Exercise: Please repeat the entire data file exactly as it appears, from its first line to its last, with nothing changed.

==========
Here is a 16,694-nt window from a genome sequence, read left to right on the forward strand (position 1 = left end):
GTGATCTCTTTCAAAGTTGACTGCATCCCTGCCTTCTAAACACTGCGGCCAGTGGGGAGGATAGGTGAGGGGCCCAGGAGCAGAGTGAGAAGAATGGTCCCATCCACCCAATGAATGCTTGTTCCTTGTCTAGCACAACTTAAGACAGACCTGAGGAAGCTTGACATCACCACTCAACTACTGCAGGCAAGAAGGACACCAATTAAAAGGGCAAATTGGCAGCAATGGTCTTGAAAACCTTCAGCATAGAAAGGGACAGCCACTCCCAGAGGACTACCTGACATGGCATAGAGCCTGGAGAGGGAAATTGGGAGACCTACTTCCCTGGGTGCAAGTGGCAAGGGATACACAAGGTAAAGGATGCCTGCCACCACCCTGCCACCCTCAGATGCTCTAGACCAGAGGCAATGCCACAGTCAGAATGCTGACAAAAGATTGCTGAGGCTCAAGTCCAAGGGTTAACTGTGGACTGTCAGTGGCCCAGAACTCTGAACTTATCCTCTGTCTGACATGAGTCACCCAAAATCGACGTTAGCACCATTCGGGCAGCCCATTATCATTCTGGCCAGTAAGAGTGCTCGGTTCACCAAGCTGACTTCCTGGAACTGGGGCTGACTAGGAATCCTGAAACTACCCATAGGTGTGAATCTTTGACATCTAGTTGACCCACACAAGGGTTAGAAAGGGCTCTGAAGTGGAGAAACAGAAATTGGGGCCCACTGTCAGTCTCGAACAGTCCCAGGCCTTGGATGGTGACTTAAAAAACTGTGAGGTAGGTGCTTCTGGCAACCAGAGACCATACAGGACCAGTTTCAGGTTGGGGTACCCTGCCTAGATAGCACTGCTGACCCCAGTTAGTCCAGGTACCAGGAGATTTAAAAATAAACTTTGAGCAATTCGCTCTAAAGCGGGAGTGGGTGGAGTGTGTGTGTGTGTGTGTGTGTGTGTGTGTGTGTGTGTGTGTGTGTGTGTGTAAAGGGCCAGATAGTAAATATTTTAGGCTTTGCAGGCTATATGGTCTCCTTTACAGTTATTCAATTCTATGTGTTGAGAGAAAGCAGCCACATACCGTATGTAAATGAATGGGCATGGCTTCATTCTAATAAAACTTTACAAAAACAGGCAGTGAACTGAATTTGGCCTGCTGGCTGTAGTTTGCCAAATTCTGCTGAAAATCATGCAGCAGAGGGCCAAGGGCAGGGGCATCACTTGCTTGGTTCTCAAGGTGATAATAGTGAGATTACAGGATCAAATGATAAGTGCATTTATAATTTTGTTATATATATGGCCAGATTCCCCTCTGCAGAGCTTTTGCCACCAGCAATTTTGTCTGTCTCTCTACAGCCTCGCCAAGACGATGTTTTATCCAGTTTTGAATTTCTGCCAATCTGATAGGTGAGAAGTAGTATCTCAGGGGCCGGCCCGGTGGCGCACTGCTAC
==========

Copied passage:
Here is a 16,694-nt window from a genome sequence, read left to right on the forward strand (position 1 = left end):
GTGATCTCTTTCAAAGTTGACTGCATCCCTGCCTTCTAAACACTGCGGCCAGTGGGGAGGATAGGTGAGGGGCCCAGGAGCAGAGTGAGAAGAATGGTCCCATCCACCCAATGAATGCTTGTTCCTTGTCTAGCACAACTTAAGACAGACCTGAGGAAGCTTGACATCACCACTCAACTACTGCAGGCAAGAAGGACACCAATTAAAAGGGCAAATTGGCAGCAATGGTCTTGAAAACCTTCAGCATAGAAAGGGACAGCCACTCCCAGAGGACTACCTGACATGGCATAGAGCCTGGAGAGGGAAATTGGGAGACCTACTTCCCTGGGTGCAAGTGGCAAGGGATACACAAGGTAAAGGATGCCTGCCACCACCCTGCCACCCTCAGATGCTCTAGACCAGAGGCAATGCCACAGTCAGAATGCTGACAAAAGATTGCTGAGGCTCAAGTCCAAGGGTTAACTGTGGACTGTCAGTGGCCCAGAACTCTGAACTTATCCTCTGTCTGACATGAGTCACCCAAAATCGACGTTAGCACCATTCGGGCAGCCCATTATCATTCTGGCCAGTAAGAGTGCTCGGTTCACCAAGCTGACTTCCTGGAACTGGGGCTGACTAGGAATCCTGAAACTACCCATAGGTGTGAATCTTTGACATCTAGTTGACCCACACAAGGGTTAGAAAGGGCTCTGAAGTGGAGAAACAGAAATTGGGGCCCACTGTCAGTCTCGAACAGTCCCAGGCCTTGGATGGTGACTTAAAAAACTGTGAGGTAGGTGCTTCTGGCAACCAGAGACCATACAGGACCAGTTTCAGGTTGGGGTACCCTGCCTAGATAGCACTGCTGACCCCAGTTAGTCCAGGTACCAGGAGATTTAAAAATAAACTTTGAGCAATTCGCTCTAAAGCGGGAGTGGGTGGAGTGTGTGTGTGTGTGTGTGTGTGTGTGTGTGTGTGTGTGTGTGTGTGTGTGTAAAGGGCCAGATAGTAAATATTTTAGGCTTTGCAGGCTATATGGTCTCCTTTACAGTTATTCAATTCTATGTGTTGAGAGAAAGCAGCCACATACCGTATGTAAATGAATGGGCATGGCTTCATTCTAATAAAACTTTACAAAAACAGGCAGTGAACTGAATTTGGCCTGCTGGCTGTAGTTTGCCAAATTCTGCTGAAAATCATGCAGCAGAGGGCCAAGGGCAGGGGCATCACTTGCTTGGTTCTCAAGGTGATAATAGTGAGATTACAGGATCAAATGATAAGTGCATTTATAATTTTGTTATATATATGGCCAGATTCCCCTCTGCAGAGCTTTTGCCACCAGCAATTTTGTCTGTCTCTCTACAGCCTCGCCAAGACGATGTTTTATCCAGTTTTGAATTTCTGCCAATCTGATAGGTGAGAAGTAGTATCTCAGGGGCCGGCCCGGTGGCGCACTGCTAC